CHAMPIONSHIP teams or even dynasties are built to last for five to seven years and there should be a transition phase after that.

We've seen it from the great dynasties in Philippine basketball — from grand slam teams of Crispa, San Miguel, Alaska and San Mig Coffee, old ball clubs like Toyota and Great Taste, and modern-day powerhouse squads like the Beermen and the Barangay Ginebra Gin Kings — need continuity in their programs.

Even the great teams in the NBA had their ups and downs.

The Boston Celtics in the NBA took five years to become champions again after dominating the 1960s, and after winning the 1974 and 1976 seasons, they waited for another five years to win their next title behind the Great White Hope — Larry Bird.

The Los Angeles Lakers couldn't win a title after winning their lone championship in the 70s, but started to build a dynasty and won five championships in the 1980s behind the "Showtime" team led by Magic Johnson.

Then, there's the Chicago Bulls of the 1990s with His Airness, Michael Jordan, taking his full flight and carrying on his wings the team he led to six championships.

Barangay Ginebra, winner of five championships over the last six years, is due for a rebuild and prior to the start of the season, the league's most popular team has started to gradually make changes in its roster.

The Gin Kings did that by shipping seven-foot center Greg Slaughter to NorthPort for workhorse Christian Standhardinger.

Standhardinger can easily chalk up double-double productions on any given day and has proven to be a perfect complement for Japeth Aguilar's athleticism.

Standhardinger and Scottie Thompson are the future of the Gin Kings.

Thompson is being molded as the next face of the franchise after Mark "The Spark" Caguioa.

LA Tenorio is 37 years old and both Stanley Pringle and Aguilar are 34.

The Gin Kings have also invested on Arvin Tolentino, a talented 6-foot-4 swing man, as well as undersized forward AJ Mariano, but the Gin Kings have yet to identify the likely heir apparent for Tenorio, Pringle and Aguilar. Coach Tim Cone will now have to look for young, talented players who can take their place.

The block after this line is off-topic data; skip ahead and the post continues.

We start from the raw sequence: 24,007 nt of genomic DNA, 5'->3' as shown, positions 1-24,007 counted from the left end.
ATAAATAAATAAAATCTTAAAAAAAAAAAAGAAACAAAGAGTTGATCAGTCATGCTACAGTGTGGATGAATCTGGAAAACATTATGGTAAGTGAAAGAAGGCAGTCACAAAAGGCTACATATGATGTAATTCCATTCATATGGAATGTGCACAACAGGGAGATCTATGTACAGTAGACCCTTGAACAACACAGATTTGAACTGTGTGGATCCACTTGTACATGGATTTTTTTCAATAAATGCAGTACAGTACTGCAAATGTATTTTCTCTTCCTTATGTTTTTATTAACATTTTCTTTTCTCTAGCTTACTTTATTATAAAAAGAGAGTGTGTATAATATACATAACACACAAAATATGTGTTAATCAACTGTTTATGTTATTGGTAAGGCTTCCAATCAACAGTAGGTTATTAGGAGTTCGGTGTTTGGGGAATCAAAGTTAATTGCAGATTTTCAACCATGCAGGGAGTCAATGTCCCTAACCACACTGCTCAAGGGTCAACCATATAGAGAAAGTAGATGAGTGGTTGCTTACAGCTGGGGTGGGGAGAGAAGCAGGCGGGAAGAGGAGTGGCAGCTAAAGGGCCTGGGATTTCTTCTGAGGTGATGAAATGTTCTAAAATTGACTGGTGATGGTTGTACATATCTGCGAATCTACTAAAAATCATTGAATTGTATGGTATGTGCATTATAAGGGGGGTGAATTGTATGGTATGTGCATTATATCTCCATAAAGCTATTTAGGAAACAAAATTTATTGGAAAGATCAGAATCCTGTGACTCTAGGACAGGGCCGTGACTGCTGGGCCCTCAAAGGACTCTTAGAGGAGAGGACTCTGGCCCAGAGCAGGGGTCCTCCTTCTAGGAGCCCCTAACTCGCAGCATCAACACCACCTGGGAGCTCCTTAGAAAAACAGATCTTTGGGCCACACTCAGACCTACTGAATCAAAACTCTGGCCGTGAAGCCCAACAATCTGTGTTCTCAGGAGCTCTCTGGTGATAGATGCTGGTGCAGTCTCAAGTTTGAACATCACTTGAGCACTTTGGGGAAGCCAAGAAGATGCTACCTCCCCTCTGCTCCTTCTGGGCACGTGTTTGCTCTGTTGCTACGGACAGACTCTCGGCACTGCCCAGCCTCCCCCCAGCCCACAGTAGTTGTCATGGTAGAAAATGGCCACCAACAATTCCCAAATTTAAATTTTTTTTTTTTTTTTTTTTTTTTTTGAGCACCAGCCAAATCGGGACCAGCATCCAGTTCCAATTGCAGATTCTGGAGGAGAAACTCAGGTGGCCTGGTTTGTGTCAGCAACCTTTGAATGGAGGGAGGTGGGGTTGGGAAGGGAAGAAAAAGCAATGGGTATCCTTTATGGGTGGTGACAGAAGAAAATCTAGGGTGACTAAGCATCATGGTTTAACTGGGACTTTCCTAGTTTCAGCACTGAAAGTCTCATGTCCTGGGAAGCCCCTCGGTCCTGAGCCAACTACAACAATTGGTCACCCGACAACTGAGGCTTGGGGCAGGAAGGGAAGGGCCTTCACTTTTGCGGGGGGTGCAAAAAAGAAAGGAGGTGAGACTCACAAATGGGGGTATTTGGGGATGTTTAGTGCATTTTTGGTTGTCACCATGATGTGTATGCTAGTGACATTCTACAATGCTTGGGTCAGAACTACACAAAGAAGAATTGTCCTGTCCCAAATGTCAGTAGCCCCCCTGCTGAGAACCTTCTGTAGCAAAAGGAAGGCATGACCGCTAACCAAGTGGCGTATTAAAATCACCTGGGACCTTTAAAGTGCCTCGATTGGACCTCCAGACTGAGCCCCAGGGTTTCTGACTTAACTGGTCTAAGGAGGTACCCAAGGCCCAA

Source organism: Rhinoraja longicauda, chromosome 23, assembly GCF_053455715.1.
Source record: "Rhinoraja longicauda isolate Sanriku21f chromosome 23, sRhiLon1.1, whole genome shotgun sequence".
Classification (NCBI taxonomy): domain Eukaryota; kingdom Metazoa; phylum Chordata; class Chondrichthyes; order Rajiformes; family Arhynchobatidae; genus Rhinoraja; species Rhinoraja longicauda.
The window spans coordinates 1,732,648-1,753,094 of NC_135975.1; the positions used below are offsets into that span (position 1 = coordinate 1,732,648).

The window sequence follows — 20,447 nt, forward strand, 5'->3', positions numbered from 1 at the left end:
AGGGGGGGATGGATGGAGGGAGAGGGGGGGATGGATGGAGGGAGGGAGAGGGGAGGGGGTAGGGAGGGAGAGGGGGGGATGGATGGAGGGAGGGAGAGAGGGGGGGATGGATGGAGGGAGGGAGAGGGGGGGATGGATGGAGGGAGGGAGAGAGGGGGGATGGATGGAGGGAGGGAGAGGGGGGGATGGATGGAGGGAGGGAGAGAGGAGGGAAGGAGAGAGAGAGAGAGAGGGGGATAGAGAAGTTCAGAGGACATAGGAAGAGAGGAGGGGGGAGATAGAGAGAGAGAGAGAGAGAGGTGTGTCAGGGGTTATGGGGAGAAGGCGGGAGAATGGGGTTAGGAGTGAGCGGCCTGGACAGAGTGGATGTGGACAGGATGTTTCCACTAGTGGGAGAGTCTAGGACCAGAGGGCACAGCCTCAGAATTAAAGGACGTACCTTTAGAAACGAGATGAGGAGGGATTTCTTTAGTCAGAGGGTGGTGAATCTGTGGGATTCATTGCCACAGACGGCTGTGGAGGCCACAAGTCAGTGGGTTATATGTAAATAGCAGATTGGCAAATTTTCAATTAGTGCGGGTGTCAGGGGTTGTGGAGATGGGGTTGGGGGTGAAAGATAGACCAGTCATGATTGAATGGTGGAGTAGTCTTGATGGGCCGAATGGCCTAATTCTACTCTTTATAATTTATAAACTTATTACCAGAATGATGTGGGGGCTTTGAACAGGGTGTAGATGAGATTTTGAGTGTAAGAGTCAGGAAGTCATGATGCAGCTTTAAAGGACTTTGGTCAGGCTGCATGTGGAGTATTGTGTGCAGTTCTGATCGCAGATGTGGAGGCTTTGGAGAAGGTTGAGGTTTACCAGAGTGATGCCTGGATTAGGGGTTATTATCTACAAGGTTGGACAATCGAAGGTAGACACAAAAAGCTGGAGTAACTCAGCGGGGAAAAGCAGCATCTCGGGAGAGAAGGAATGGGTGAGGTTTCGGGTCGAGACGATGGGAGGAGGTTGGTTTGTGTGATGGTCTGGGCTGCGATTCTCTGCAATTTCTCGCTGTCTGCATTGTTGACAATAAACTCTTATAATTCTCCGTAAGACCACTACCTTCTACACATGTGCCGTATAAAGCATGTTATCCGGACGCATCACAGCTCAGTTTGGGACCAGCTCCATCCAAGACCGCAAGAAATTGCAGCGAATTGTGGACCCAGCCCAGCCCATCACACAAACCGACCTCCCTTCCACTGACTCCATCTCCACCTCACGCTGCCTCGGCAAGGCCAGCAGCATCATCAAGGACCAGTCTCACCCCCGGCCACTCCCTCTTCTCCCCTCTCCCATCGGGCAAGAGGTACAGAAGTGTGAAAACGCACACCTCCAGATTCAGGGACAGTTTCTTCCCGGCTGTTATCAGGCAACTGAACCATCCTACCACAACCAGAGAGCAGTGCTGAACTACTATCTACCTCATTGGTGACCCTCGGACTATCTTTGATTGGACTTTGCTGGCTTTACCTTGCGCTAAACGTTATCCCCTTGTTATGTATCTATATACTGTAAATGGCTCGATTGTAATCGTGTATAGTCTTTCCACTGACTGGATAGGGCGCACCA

Through the years, Cone was able to handle players who have special talents —Johnny Abarrientos, Jojo Lastimosa, Bong Hawkins and Kenneth Duremdes at Alaska; James Yap, PJ Simon, Marc Pingris and Mark Barroca at the old Purefoods franchise; and Thompson, Tenorio, Aguilar and Pringle at Ginebra.

But with the present roster of the Gin Kings, it looks like the league's winningest coach will have to stick with the old reliable players, at least for the next two years, while patiently waiting for special talents who would fit well to the brand associated with a "Never-Say-Die" attitude.

What's important for now is not to let the fans down and Cone knows it too well.

For many years, he has been the villain among Ginebra fans. His Alaska team was frequently known as a Ginebra slayer but over the past five years, he was embraced by diehard fans as a messiah who can lead the Gin Kings to the promised land.

The recent setback where the Gin Kings got booted out early in the playoffs isn't good news and Cone accepted all the blame.

But one conference won't define Cone and the Gin Kings. The road may be bumpy for now but they will be back in cruise control once they regain their top form.

Injuries here and there and unavailability due to health protocols sealed Ginebra's doom this season. But that's not an excuse.

Cone has taken it upon himself to ensure the team's continued success.

The Gin Kings couldn't wait to get back into action. So are the crowd who are eager to pack the venue once more. The Ginebra diehards are highly anticipating the return of the Gin Kings next conference and also the return of live fans in the playing venues.